The Colosseum in Rome is used for one thing and one thing only--tourism. The Colosseum in Rome wasn't the first time I saw a Roman arena--or more properly, amphitheater. When I traveled throughout France years ago I first saw the Arena de Nimes and then the Arènes d'Arles. The one in Nime was hosting--of all things in the heat of August--Carnival on Ice... yes, ice skating in a Roman Arena. Who would have even thought of such a thing. In Arles they were having a bullfight the night I was there--a type of Provençal bull fight where the bulls aren't killed. Perhaps this is why my visit to the Colosseum felt strange, although seeing it was the highpoint of my visit to Rome. It wasn't being loved and used by the people of Rome. It was only a method of cashing in on tourist dollars. The other Roman arenas I had seen in France were still being used and loved by the locals and visitors alike...
So, instead of visiting the Colosseum, when all the other tourists flock and crowd into each other making it a task to look out into the vastness of the amphitheater, how about visiting an ancient amphitheater that you can actually be an audience member in... watching a concert or other special event? I've got one for you--the Arena di Verona, in Northern Italy's Veneto region. Yes, the same Verona where tourists flock to see the "real" balcony that the fictitious Juliet so poetically entranced her love Romeo--also not real.
But Verona is real. And so is its Arena. Julius Cesar actually did sleep here. Shakespeare never slept here... or anywhere else in Italy, for that matter. But you can... and enjoy modern concerts held in it's famous arena...
The arena was built in 30AD on a site which at that time was beyond the town walls. The ludi (shows and games) that were staged there became so well-known that spectators came from far off places just to see them. More than 30,000 spectators at a time could partake in the events in the Arena di Verona. Originally, there were white and pink limestone but an earthquake in 1117 nearly destroyed all of this, and the rest was re-used in other public buildings.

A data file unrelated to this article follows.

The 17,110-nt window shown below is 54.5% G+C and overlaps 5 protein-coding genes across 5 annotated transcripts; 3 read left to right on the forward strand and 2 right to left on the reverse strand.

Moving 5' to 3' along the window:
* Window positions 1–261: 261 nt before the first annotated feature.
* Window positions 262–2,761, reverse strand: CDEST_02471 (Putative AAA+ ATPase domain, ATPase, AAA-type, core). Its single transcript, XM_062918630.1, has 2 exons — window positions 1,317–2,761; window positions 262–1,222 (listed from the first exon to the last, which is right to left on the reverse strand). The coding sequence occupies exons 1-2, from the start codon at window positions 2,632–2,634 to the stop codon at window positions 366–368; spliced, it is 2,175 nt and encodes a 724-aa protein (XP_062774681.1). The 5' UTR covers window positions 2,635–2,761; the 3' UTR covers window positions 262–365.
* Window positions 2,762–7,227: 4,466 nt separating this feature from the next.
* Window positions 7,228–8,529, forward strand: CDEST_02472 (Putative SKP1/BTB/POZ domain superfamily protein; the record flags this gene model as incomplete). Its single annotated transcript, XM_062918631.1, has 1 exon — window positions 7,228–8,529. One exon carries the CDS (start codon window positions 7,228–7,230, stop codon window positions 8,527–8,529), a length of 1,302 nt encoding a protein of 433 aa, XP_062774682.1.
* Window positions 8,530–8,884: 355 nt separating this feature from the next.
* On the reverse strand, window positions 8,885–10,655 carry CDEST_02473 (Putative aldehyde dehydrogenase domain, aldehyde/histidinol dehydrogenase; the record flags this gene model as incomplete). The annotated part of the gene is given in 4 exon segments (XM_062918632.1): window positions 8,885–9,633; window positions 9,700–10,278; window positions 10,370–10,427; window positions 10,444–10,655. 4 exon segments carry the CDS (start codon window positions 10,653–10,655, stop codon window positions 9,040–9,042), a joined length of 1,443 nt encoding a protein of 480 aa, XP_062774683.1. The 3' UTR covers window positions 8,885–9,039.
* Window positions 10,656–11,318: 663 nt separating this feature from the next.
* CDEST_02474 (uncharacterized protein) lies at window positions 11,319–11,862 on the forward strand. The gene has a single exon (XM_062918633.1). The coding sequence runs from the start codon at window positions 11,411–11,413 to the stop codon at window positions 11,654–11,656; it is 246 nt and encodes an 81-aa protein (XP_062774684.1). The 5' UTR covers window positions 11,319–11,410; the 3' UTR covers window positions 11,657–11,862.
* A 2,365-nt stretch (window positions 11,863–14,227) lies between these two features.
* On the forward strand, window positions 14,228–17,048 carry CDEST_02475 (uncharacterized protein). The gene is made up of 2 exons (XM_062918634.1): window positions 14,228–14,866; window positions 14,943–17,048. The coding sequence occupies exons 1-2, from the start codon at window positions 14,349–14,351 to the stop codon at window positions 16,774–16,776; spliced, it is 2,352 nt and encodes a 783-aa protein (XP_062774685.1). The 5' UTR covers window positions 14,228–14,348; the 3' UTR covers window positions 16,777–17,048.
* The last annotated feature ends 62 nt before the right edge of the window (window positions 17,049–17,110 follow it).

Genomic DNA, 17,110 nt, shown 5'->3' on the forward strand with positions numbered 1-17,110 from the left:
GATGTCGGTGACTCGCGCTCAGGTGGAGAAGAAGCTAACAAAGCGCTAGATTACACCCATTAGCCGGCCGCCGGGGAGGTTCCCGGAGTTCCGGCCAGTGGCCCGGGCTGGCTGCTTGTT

During the Renaissance the Arena was first used for musical performances and by the 1850s operas were performed there because of the better than average acoustics. In 1913, opera really took over with performances by the Italian opera tenor Giovanni Zenatello, the impresario Ottone Rovato and a staging of Giuseppe Verdi's Aida.
Nowadays, four to six opera productions are staged in the arena each year between June and August, but during winter, the local opera and ballet companies perform at the L'Accademia Filarmonica. Be advised that tickets to sit on the arena's stone steps are much cheaper to buy than tickets for the padded chairs on the lower levels. I don't know about you, but sitting on the stones that ancient Romans sat on 2000 years ago appeals to me more than parking my butt on a modern chair. Candles are given out to audience members and lit after sunset around the arena. I'm not an opera fan myself, but it must be an amazing experience to see performances in such a setting. But if opera isn't your thing either, you might be able to catch a concert by the likes of pop and rock stars like Paul McCartney, the Who, Rod Stewart, Stink or Radiohead.
So, if you want to sit where Romans sat two millennium ago while enjoying an opera or concert, think about coordinating your travels to Italy with a stay in Verona along with one of these fantastic events at their Arena. You might be watching Foo Fighters instead of gladiators fighting, and the blood and gore might be overacted to music and song by some fat people in costumes and face paint, but you'll still have the night of a lifetime!
Now, if they'll just install 30,000 seats in the Colosseum and start booking the Kinks, Billy Joel or James Taylor, I'll book a flight back to Rome...
Check here for upcoming events in the Arena di Verona.
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Copyright, Jerry Finzi, Grand Voyage Italy, All rights reserved